openSUSE has configured firewall by default installation.

The YaST tool allows more configuration with GUI, and also works on plain terminal, so there’s less need for commandline.

For instance configuring machine with 2 network cards, was simple part of installation with openSUSE, whilst in Ubuntu I had to google, and find a Howto and edit various system files, to get a 2nd interface working.

For KDE users, a reason to prefer openSUSE is that the KDE desktop is a first class part of the distro, not a minority interest “spin” of variable quality.

The core parts of the system, are better engineered and more maintainable than Debian/Ubuntu when I looked end 2007. I found Ubuntu 7.10 very, very buggy and was spending way too much time tracking problems in packages and start up scripts.

But fact is, engineering tends to be unappreciated by most, and switching from Ubuntu does require learning some new ways.

Really you should try out some Live CD’s and see if you like the look.

Ubuntu has DVD to.

Indeed it does, but the main diff is that openSUSE offers desktop options while Ubuntu offers extra language packs on its DVD… kind of a good thing for non english users.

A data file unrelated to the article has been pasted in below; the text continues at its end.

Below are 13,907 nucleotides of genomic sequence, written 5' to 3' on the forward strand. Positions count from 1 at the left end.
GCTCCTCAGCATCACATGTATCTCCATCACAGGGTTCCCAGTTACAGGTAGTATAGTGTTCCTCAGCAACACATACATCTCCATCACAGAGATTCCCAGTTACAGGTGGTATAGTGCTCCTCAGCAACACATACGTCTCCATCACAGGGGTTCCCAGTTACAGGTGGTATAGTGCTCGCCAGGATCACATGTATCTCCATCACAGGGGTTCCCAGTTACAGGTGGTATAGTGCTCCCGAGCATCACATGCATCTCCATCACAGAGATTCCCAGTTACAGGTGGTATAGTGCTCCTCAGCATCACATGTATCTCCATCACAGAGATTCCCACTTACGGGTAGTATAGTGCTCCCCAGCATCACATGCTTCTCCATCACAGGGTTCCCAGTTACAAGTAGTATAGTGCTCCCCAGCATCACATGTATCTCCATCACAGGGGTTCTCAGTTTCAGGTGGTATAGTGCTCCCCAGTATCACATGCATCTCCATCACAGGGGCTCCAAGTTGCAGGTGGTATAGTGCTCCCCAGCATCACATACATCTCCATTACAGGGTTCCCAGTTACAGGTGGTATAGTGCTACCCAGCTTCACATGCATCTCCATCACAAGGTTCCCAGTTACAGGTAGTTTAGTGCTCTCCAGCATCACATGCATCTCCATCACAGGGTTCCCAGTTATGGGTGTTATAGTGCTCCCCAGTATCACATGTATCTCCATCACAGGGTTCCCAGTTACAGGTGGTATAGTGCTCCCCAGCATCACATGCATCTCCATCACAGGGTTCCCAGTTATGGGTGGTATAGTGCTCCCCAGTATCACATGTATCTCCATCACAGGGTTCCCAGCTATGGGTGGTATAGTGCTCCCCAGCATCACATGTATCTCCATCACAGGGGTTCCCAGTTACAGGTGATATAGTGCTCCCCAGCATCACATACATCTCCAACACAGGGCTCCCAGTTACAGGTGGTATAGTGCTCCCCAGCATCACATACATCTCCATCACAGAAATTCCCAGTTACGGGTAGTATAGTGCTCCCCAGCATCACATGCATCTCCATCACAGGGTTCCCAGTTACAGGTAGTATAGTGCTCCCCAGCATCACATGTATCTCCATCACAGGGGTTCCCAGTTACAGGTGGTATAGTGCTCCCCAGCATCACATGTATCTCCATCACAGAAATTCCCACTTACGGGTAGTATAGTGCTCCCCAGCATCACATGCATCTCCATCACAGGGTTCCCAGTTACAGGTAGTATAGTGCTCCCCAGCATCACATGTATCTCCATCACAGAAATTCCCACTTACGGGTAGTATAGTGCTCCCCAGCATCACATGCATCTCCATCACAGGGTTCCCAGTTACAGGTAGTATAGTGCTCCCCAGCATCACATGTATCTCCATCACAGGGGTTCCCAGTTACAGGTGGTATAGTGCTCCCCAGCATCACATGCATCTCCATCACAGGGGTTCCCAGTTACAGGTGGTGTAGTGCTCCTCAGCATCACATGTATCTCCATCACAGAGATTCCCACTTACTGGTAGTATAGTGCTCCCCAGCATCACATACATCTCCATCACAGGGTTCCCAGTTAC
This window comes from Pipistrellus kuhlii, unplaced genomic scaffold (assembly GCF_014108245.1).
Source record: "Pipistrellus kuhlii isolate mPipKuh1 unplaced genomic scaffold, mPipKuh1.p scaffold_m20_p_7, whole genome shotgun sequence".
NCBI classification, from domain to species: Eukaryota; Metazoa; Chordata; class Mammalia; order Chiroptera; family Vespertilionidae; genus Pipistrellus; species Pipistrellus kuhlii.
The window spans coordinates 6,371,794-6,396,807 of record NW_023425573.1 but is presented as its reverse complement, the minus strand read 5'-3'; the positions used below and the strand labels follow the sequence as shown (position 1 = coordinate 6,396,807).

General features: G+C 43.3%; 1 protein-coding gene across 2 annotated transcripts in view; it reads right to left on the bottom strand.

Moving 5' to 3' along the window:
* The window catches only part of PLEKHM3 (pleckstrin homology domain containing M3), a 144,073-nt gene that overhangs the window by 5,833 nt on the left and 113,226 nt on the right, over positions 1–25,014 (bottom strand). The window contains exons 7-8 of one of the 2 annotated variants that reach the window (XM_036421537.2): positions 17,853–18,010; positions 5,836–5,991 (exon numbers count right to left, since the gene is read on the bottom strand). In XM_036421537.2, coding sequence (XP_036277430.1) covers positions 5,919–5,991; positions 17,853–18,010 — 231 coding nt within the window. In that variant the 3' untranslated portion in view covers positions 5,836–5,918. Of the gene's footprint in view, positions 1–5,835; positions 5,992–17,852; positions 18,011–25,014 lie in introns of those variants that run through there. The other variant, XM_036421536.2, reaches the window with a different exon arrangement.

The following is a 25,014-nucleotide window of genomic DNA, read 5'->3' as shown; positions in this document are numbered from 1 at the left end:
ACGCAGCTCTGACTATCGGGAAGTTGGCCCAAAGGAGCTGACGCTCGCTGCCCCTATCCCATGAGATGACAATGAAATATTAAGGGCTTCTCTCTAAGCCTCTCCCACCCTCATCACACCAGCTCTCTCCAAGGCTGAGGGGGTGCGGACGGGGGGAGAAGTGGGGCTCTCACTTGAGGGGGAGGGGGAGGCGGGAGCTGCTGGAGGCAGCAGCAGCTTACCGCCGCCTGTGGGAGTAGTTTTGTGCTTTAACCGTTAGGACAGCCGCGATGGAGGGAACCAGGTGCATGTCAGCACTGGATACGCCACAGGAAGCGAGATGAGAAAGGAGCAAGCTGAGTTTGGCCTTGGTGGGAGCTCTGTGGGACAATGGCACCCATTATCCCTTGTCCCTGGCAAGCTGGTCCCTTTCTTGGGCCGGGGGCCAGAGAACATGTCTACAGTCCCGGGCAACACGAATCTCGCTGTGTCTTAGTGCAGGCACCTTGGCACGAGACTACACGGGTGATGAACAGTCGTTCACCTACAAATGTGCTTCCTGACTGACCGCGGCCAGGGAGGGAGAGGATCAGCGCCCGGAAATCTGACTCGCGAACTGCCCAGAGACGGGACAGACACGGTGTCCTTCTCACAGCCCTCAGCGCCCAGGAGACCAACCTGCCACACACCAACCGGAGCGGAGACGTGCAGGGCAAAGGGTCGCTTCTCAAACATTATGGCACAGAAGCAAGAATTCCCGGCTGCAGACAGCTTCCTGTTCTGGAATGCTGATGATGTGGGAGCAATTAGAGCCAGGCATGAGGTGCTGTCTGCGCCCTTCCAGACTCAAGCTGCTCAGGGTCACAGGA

Anyhow I would not say openSUSE is more “advanced” then Ubuntu, in fact both are just about equal in terms of ease of use.
I would not say one is better then the other, both have their strong points and weaknesses.
I would say Ubuntu’s strong points are probably wireless, the mass amount of packages in its repos compared to other distros, and its visibility in the mainstream.
Its weaknesses are instability with certain releases, its dependence on command line without useful tools to aid new users and its 6 month release cycle is a tough one to deal with sometimes.
openSUSE’s strong points are stability, relative ease of use, and some nice tools for new users.
However openSUSE doesnt seem that good with wireless sometimes and its package list is tiny compared to the mass of stuff i see on ubuntu.
However in the future openSUSE might be just as rough to deal with concerning hardware.
With Sax going the way of the dinosaur and no real tools to make up for its loss yet we might see commandline a lot more in 11.3.
I am sorry but I dont find the native KDE/Gnome hardware config tools to be that useful sometimes.
Especially KDE4’s sad monitor setup tool, it cant even remember my bloody res!